The Freeman had previously incorrectly reported that charges against the driver who caused the accident were unlikely. I'm relieved that the prior reporting was wrong on this point, but I think it highlights something that Bob and I were discussing earlier today.
We want more information about Egypt, but what is out there is insufficient, biased, and most likely contains lots of incorrect information. I first heard of the unrest in an email from a student who was there visiting. She wrote about the massacre at the church and said the atmosphere was tense and felt like it could explode at any moment. Then shortly afterwards at church Fr. George mentioned the violence toward Coptic Christians. Even afterwards, there was nothing much reported in the news. I know this because I was actively seeking to learn more and came up short.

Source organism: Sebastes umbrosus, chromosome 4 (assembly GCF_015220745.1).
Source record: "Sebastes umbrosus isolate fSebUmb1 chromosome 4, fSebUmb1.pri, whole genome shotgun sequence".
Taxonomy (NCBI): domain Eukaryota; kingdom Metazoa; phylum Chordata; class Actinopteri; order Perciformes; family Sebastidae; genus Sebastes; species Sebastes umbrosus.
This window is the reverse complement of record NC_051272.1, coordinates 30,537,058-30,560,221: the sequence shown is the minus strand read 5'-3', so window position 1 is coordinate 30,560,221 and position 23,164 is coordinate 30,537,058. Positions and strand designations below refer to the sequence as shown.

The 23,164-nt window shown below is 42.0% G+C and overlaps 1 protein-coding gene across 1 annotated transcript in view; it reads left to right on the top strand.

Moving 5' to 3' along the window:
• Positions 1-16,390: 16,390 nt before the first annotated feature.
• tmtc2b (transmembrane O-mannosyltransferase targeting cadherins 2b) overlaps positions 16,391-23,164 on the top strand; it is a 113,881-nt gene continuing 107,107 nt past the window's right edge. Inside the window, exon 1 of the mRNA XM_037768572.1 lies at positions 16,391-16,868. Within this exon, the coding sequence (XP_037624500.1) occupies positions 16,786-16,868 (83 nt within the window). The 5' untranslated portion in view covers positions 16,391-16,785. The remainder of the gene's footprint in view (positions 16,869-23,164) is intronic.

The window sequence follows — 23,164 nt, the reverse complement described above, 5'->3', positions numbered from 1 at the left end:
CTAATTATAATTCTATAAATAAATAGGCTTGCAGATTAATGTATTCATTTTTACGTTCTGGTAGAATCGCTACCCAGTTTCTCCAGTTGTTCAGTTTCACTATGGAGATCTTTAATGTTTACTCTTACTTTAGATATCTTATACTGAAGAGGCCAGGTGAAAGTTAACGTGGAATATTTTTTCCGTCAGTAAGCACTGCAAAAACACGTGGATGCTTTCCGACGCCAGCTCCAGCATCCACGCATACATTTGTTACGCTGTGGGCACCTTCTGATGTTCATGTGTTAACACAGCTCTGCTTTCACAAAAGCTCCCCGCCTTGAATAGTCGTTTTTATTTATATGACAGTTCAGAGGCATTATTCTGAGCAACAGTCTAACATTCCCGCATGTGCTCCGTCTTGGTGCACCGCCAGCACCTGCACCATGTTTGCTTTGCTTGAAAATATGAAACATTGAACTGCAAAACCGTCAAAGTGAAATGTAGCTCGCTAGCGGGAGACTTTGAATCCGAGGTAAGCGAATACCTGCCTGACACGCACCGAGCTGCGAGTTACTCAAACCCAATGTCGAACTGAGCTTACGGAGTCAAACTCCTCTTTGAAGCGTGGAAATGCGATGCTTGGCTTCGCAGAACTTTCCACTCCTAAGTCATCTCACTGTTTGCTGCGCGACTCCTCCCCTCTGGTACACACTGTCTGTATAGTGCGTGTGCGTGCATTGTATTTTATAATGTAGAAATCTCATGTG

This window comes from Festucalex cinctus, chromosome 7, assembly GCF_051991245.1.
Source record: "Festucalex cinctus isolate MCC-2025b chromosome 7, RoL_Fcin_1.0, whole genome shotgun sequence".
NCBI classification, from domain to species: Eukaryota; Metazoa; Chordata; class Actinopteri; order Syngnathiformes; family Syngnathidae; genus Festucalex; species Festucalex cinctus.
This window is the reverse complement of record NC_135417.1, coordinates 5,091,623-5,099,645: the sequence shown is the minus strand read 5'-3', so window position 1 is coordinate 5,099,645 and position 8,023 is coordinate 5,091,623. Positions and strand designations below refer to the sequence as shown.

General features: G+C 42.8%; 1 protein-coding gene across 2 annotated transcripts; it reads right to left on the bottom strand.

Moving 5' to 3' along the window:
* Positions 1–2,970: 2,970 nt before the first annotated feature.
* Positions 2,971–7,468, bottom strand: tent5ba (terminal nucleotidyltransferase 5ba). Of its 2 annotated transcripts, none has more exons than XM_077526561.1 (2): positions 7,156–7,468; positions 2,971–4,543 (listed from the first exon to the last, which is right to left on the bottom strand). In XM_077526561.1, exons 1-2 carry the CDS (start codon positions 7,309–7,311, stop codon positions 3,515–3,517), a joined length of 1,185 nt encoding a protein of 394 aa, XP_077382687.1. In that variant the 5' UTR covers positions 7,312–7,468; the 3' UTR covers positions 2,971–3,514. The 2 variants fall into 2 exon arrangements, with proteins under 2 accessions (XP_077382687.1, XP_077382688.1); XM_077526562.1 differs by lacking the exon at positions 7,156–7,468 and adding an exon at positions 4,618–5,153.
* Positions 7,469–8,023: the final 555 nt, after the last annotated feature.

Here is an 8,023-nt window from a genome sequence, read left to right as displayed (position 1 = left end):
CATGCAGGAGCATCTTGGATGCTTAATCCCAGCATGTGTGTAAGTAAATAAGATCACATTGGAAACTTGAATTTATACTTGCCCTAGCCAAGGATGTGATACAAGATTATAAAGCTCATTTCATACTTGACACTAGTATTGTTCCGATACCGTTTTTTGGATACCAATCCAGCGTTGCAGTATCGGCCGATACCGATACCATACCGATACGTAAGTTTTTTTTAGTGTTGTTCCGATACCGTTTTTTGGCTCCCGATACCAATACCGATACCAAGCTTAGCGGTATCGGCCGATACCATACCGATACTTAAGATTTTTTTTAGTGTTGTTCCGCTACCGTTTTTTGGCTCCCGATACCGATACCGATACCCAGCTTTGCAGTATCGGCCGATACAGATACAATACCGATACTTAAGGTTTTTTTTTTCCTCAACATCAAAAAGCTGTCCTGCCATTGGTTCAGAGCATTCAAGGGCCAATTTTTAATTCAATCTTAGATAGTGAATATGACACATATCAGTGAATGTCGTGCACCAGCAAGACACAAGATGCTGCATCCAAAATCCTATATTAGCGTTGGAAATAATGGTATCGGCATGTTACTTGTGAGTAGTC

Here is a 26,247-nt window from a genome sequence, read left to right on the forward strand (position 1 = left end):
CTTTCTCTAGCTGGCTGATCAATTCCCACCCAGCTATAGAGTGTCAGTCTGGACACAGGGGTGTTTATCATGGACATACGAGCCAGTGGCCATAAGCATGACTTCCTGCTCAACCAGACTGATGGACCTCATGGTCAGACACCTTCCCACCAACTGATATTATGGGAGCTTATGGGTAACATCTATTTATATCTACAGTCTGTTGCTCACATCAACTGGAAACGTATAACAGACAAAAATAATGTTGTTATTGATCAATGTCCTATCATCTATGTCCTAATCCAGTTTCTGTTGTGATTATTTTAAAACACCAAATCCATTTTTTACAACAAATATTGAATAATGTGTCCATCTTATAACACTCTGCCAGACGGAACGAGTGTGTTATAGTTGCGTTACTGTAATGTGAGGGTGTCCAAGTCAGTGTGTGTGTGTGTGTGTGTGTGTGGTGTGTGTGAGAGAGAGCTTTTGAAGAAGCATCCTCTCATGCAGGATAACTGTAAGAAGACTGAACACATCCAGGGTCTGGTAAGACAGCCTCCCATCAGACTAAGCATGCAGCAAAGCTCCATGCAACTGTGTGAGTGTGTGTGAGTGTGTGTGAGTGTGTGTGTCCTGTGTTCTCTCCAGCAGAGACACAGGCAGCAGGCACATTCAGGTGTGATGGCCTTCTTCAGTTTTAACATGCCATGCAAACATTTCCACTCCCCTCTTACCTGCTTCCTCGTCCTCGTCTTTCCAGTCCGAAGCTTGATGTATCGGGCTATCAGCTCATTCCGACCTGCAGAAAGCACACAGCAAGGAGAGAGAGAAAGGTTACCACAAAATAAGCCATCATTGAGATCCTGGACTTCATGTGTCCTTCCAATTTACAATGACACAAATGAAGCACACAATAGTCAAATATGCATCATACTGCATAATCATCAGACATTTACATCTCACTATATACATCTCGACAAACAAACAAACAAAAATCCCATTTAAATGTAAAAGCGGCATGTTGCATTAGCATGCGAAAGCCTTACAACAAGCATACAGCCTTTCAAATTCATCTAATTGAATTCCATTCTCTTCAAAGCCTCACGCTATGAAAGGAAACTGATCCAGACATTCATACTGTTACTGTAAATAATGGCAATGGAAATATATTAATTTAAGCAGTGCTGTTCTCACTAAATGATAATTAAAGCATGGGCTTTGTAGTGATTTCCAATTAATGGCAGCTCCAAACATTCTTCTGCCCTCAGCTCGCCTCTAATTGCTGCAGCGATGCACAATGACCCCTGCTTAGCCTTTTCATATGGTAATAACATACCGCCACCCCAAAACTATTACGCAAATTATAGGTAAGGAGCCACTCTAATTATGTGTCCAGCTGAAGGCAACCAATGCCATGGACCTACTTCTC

That's the sense we have, on this and every issue (both trivial and significant, local and far away): television, newspapers big and small, and Internet sources are not trustworthy. "News" is a combination of omissions, outright distortions, and careless mistakes. This can be easily detected on local stories that you can quickly fact check - because you have witnessed the event. The only story you can trust is what you collect firsthand with your own senses. So naturally we turn away and disconnect.